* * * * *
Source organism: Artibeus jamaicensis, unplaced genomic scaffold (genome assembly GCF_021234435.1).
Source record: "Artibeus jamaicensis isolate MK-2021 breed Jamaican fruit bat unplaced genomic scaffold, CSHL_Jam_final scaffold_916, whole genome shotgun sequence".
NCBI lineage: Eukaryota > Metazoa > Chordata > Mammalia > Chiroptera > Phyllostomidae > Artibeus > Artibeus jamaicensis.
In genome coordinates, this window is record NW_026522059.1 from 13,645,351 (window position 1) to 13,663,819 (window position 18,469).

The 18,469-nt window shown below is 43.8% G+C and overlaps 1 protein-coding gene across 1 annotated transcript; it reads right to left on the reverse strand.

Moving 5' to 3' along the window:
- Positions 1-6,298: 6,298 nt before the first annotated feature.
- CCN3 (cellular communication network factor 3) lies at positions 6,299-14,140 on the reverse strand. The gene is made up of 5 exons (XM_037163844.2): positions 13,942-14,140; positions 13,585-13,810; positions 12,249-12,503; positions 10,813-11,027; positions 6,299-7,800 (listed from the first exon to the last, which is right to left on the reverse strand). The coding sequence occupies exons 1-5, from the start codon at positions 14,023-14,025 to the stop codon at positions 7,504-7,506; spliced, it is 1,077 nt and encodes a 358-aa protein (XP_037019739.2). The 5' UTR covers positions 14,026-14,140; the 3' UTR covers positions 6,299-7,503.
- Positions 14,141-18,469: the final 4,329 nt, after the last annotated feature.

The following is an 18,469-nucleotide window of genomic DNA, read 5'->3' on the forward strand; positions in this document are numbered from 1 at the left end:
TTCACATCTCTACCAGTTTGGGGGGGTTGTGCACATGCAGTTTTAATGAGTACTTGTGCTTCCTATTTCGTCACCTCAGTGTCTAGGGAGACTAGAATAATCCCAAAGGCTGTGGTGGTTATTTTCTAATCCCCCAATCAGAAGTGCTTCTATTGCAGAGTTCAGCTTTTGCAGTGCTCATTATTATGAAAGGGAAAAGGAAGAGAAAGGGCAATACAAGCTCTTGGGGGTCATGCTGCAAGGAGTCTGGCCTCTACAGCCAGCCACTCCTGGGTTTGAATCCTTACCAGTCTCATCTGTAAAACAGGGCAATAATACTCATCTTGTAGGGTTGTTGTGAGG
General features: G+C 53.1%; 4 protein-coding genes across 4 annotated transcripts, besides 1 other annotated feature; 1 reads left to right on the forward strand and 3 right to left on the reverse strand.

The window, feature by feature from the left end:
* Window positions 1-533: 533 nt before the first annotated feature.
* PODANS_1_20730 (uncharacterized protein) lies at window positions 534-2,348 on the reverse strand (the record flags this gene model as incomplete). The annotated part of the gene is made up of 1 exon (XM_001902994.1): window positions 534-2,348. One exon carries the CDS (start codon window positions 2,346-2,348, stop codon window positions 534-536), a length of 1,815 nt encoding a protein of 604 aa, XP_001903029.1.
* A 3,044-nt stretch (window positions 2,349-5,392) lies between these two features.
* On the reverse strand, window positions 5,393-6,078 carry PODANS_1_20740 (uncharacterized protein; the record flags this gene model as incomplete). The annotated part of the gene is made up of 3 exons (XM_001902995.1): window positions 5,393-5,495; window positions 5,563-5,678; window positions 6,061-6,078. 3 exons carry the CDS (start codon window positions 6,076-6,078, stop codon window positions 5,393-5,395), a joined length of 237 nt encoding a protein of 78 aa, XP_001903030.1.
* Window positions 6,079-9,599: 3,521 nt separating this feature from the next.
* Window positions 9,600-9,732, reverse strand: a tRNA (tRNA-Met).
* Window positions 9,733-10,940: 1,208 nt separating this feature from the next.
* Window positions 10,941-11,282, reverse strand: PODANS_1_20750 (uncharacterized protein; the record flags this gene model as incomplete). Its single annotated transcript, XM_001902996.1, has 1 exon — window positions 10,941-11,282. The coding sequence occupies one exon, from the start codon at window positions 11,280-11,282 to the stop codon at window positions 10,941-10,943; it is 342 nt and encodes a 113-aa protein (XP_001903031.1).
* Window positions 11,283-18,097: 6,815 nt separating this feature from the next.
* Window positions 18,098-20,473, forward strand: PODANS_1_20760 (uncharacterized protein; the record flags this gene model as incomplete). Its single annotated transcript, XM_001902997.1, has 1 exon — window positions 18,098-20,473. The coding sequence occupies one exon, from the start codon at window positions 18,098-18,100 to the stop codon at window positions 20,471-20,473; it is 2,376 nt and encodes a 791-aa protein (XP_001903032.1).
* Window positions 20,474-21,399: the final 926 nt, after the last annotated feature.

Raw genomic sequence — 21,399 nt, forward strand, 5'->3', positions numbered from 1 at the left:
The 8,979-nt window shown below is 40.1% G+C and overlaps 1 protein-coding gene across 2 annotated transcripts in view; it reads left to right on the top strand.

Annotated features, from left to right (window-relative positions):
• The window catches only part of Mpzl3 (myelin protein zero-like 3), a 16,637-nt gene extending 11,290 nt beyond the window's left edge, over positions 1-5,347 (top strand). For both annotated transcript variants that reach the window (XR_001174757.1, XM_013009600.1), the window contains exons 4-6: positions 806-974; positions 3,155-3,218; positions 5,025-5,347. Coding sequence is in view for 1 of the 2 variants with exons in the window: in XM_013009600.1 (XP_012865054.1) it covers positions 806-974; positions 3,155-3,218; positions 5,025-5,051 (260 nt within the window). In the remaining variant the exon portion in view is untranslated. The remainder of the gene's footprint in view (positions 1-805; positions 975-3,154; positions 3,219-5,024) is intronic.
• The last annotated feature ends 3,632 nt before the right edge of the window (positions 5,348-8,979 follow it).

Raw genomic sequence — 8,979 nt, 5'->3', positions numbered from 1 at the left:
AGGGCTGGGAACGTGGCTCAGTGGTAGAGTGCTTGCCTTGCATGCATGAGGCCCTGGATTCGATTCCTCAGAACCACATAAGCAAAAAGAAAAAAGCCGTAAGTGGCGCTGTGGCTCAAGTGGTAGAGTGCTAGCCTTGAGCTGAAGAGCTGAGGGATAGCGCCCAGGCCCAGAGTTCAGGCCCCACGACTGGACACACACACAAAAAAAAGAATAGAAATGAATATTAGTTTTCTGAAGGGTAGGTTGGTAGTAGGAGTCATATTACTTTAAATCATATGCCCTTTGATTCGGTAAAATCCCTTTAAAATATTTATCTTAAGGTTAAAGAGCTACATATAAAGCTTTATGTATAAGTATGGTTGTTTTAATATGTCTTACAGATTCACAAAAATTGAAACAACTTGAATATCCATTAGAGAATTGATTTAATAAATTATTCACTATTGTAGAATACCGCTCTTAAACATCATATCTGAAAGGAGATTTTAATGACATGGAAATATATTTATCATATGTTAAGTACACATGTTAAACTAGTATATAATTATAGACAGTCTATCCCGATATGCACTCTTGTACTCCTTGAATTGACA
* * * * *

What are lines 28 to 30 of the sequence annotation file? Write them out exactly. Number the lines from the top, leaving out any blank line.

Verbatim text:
• The window catches only part of Mpzl3 (myelin protein zero-like 3), a 16,637-nt gene extending 11,290 nt beyond the window's left edge, over positions 1-5,347 (top strand). For both annotated transcript variants that reach the window (XR_001174757.1, XM_013009600.1), the window contains exons 4-6: positions 806-974; positions 3,155-3,218; positions 5,025-5,347. Coding sequence is in view for 1 of the 2 variants with exons in the window: in XM_013009600.1 (XP_012865054.1) it covers positions 806-974; positions 3,155-3,218; positions 5,025-5,051 (260 nt within the window). In the remaining variant the exon portion in view is untranslated. The remainder of the gene's footprint in view (positions 1-805; positions 975-3,154; positions 3,219-5,024) is intronic.
• The last annotated feature ends 3,632 nt before the right edge of the window (positions 5,348-8,979 follow it).

Raw genomic sequence — 8,979 nt, 5'->3', positions numbered from 1 at the left: